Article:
Florida’s primary results reveal the Tea Party’s strengths, and the Left’s weaknesses.
If Democrats and their allies were waiting for the Tea Party phenomenon to peter out on the big occasion, they will have to wait longer. This week’s primary election returns suggest that hostility to the Democrats’ government-expanding agenda remains palpable, and that the Tea Party and its favored candidates are running strong.
Florida may be the best showcase for the movement’s momentum. The Sunshine State is a must-win for both parties and indications are that conservatives have the edge heading into November. Their fortunes hinge on Tea Party favorite and Republican upstart Cuban-American Marco Rubio, who overcame what was once dismissed as a quixotic campaign to capture the Republican nomination.
Rubio, who briefly served as Chairman of the Florida House of Representatives, became the front-runner when he ousted Governor Charlie Crist from the primary and the party some months back. Young and charismatic, Rubio is running on a platform to impose fiscal sanity on Washington’s wanton and spendthrift ways, a message with obvious appeal in a time of soaring spending and surging national deficits. Not only are there Hispanic Republicans, pace Harry Reid, but one of them stands on the verge of a major victory this fall.
A Rubio loss would have the same disheartening effect to the Tea Party, but there are several factors to suggest that won’t be the case. Although Crist led the race during the early summer, polls show that Rubio has edged out to as high as an eight-point lead ahead of Crist. Rubio also has the tide of populism on his side, while Crist is running as an incumbent in an anti-incumbent year. That voters are unhappy with the current rate of spending is also a negative for Crist, who as governor supported and even heaped accolades on President Obama’s lavish stimulus spending.
Rubio may also benefit from a surprise result on the Democratic side. In the Democratic primary, Florida Rep. Kendrick Meek overcame the deep pockets and television onslaught of billionaire real estate developer Jeff Greene. Meek’s win could be seen as a boon for Rubio, as Democrats and independents split over supporting Crist and Meek.
The Tea Party further flexed its muscle in another Florida race. In a bitterly contested battle, Attorney General Bill McCollum lost the Republican gubernatorial primary to Tea Party candidate Rick Scott, a billionaire health-care entrepreneur. (The tenor of the campaign was so rancorous that it’s doubtful McCollum will even endorse his former opponent.)
Scott’s nomination for governor has been called a blow to Republicans, with Democrats deriding him as a “corrupt health-care CEO” and sarcastically thanking the Tea Party for backing such a vulnerable candidate. But braggadocio notwithstanding, Democrats should be worried by Scott’s win. Given their shady and corrupt handling of health care, not to mention the billions in premium costs they have dumped on average insurance holders under ObamaCare, Scott’s background in the private-sector may well be viewed by Florida voters as a breath of fresh air.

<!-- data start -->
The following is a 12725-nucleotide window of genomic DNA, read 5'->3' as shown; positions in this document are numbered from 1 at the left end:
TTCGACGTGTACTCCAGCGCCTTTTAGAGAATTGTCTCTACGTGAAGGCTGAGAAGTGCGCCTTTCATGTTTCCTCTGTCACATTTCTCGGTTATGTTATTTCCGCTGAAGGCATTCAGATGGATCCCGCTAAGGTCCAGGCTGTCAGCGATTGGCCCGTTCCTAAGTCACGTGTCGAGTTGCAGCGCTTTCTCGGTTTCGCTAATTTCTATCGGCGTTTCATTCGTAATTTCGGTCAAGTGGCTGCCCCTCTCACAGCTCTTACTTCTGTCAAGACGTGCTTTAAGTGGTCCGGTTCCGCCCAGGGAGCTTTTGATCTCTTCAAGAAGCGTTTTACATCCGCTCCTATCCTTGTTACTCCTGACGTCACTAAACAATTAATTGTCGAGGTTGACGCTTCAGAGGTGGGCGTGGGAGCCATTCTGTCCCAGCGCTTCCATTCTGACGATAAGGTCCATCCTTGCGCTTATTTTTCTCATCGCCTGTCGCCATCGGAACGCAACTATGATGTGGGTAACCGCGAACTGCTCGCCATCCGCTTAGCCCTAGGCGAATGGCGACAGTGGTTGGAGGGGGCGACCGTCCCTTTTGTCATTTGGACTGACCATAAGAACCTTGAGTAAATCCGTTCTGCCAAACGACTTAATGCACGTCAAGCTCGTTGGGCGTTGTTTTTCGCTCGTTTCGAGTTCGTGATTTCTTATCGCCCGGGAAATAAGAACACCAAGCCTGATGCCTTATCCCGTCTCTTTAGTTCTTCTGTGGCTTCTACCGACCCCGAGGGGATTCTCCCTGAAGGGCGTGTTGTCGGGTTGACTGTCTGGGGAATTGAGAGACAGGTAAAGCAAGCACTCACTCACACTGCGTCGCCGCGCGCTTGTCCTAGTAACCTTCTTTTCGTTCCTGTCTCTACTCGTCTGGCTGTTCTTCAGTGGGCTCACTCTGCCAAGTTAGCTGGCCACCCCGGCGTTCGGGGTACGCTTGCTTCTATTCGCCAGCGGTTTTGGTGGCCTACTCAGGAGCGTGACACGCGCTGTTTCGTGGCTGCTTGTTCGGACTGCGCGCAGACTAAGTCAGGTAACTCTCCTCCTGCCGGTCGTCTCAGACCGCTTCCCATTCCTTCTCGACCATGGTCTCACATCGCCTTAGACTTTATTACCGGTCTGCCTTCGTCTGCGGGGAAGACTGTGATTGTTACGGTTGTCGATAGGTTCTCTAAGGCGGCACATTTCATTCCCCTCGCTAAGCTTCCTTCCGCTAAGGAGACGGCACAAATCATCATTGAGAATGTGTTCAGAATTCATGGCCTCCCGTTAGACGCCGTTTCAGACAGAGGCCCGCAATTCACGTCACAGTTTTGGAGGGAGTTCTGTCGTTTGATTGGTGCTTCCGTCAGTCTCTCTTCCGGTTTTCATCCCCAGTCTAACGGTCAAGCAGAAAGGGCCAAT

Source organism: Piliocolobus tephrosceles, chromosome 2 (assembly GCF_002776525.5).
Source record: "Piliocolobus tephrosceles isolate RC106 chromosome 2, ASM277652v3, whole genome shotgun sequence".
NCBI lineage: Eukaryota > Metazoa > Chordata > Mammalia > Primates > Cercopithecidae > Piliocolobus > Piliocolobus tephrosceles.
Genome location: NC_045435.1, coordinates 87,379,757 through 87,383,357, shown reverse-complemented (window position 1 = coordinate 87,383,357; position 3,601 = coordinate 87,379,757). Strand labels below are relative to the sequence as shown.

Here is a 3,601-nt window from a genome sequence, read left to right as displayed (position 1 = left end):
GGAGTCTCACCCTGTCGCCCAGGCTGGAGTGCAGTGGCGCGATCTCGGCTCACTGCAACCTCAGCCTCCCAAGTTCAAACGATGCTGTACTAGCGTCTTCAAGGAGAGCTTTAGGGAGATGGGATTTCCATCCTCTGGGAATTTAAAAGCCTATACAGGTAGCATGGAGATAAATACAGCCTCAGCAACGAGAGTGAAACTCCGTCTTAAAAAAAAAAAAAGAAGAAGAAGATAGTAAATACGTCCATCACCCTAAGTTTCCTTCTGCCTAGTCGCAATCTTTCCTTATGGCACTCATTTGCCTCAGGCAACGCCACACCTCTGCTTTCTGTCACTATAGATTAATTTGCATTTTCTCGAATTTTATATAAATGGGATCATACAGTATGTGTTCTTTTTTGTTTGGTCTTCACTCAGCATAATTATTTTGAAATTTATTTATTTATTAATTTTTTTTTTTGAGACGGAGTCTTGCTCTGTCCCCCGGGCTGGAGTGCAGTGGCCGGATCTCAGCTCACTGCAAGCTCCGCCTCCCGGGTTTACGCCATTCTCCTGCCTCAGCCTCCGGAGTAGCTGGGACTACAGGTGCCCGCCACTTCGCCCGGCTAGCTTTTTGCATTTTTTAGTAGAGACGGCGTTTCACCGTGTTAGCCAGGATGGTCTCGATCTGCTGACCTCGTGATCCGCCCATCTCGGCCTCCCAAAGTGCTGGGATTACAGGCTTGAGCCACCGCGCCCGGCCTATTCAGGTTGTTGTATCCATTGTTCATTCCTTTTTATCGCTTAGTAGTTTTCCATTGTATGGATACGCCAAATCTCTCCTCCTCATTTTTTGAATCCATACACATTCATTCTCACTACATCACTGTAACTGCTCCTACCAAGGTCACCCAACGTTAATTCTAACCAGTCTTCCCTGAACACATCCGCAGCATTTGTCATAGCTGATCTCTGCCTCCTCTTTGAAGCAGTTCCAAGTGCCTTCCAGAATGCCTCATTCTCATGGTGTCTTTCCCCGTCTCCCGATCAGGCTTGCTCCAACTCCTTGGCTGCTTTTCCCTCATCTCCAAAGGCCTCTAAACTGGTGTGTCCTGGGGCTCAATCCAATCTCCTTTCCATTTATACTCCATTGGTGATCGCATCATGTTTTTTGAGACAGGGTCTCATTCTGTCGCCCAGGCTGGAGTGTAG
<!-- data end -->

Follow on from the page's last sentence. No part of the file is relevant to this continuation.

But the real story of the Florida election isn’t told in who won or lost, but by who voted at the polls. Despite a very contested Democratic senatorial primary, Politico’s political tracking had 300,000 more Republicans showing up to vote. In a highly competitive swing state, with a highly contested Senate race, Democrats were a third as likely to vote as Republicans – a disastrous scenario for the Left.
This number is reflective of a number of things. Energized by the Democratic agenda, Republicans are active and showing up at polls. The Tea Party, at least on the primary level, is an influential movement and capable of effecting the ballot box in November in the right races with the right candidate. Incumbent Democrats are having trouble holding seats and holding voters in the face of a lackluster economy and a legislative record that has left its base unsatisfied. Independents, meanwhile, are upset over an economy that has not only been stagnant but worsened in some respects over the last year. Republicans who have been profligate spenders or shaky on their fiscal bona fides are experiencing difficulty in their own primaries and being replaced by new fiscally conservative faces.
Nancy Pelosi famously dismissed the Tea Party as an “astro-turf” affair – a manufactured movement with no genuine support among the grassroots. But the Florida results are only latest sign that the Tea Party’s appeal runs deep, and that it’s opposition to the massive growth of government and a ballooning debt is finding real purchase with grassroots voters. The same conclusion is supported by current polling, which shows the Tea Party to be more popular than either mainstream party. And if the Tea Party proves to be the instrumental force behind the Republican rebound in 2010, Democrats will have little choice but to start taking the movement seriously. By then, of course, it may be too late.